Unintended Consequences

Consider the tax credits for alternative fuels such as ethanol and biomass that were rolled into the 2005 Transportation Law to encourage energy independence. At the same time, re-consider the law of unintended consequences, enshrined in Adam Smith’s notion that the unregulated behavior of capitalists gives rise to an invisible hand “to promote an end which was no part of their intention.”

The tax law included a fifty-cent-a-gallon credit for the use of fuel mixtures that combined "alternative fuel" with a "taxable fuel" such as diesel or gasoline.

This ill-conceived legislation is now producing an $8 billion windfall for the nation’s paper companies that, in order to qualify for the subsides, began adding diesel fuel to a paper-making process that required none.

Paper has been produced in basically the same way since the 1930s, when scientists learned how to leach cellulose from wood chemically. The chemical reaction produces a sludge containing lignin, which is so rich in carbon that the paper makers use it as fuel in the process that transforms the pulp into paper. It's wonderfully efficient, and allows the nation’s paper companies to operate largely without foreign oil. But not, however, with subsides. That’s why the companies added diesel fuel to the lignin, effectively replacing a green technology with one that is dependent on foreign oil.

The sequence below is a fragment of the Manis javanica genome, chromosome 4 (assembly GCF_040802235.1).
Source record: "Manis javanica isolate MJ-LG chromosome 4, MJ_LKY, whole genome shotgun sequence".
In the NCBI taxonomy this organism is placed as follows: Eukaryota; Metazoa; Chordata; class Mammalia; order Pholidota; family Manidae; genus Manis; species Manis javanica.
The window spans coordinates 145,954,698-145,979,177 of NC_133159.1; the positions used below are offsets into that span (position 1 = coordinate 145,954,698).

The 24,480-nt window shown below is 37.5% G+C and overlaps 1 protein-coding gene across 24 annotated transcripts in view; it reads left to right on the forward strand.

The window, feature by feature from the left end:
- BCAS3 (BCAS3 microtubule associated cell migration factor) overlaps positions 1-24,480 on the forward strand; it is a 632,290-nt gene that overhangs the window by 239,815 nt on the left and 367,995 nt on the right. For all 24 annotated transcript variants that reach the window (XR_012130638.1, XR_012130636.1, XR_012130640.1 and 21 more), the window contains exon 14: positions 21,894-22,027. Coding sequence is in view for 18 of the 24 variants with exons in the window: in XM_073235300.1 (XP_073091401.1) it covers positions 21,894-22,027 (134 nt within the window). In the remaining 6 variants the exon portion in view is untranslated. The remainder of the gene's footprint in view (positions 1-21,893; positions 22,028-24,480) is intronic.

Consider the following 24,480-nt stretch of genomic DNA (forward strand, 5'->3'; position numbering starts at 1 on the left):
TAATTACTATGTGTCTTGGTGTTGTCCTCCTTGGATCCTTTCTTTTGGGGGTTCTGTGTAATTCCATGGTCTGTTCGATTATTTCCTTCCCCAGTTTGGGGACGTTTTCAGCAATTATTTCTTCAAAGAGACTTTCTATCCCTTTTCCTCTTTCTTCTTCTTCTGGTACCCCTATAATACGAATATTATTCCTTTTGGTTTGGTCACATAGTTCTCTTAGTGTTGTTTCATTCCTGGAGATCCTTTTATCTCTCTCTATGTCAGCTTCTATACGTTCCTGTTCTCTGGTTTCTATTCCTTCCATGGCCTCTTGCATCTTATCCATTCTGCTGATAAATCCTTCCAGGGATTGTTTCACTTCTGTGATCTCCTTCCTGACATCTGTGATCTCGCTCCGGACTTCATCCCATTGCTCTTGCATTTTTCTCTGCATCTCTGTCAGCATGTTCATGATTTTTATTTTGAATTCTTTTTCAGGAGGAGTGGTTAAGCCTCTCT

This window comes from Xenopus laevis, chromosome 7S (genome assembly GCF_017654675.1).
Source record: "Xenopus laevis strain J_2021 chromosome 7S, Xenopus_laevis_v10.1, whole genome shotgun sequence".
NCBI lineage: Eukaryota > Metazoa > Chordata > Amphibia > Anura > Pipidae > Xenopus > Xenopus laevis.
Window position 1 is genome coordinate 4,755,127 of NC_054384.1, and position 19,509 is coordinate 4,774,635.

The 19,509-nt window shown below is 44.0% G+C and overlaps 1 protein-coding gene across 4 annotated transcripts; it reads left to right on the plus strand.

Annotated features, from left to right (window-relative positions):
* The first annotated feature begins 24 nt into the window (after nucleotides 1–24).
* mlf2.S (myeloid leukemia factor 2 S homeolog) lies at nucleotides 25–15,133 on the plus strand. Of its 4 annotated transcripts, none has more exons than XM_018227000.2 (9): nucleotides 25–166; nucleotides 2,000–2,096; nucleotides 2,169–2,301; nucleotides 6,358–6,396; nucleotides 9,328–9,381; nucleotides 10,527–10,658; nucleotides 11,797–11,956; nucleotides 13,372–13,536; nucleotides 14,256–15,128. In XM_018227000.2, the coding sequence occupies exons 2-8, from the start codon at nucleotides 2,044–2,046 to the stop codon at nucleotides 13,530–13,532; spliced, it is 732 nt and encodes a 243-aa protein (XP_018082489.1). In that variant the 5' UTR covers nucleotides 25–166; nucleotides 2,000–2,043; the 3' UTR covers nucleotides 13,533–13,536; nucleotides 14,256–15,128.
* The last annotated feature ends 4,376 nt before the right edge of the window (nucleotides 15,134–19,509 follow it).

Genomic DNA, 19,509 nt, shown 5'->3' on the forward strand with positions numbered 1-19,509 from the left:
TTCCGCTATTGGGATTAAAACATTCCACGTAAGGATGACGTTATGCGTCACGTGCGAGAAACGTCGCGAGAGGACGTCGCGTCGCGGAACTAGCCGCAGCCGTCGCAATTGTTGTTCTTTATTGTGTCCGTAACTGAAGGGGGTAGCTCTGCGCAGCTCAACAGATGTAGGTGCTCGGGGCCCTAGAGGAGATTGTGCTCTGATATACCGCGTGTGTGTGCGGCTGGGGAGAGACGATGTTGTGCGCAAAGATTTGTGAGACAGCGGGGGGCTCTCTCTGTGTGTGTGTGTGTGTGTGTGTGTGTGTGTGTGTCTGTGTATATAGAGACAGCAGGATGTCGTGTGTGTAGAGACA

The road to hell, as Adam Smith’s contemporary Samuel Johnson ironically observed, is paved with good intentions. But one can arrive there just as easily with bad intentions and bad faith.


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Sometimes, we experience to

Sometimes, we experience to get involved in a situation that we do not intend to. We might want to get out of it but it’s too late. A lot of people want to establish a business for themselves; a drive to establish business for one's own gain is what America is all about. The first step is to get it off the ground, be it through a home business, which won't cost as much, or opening up your own small shop. Opening up your own shop might take some installment loans, to get the space, utilities and equipment you need. Next, you want to do everything you can to reduce business costs. The lower your operating costs are, the better your chances of making some cash. Every enormous firm needed installment loans to establish business at one point.

Alternative Fuels

I can't think of anyone better to dissect the unintended consequences of energy policy than Tim Koranda. The rocket scientists who contrive these counterproductive financial plays--the so-called "best and brightest" who just have to have those sky-high compensation schemes or they won't work--have met their match, someone who understands both the math and the Wall St. mind.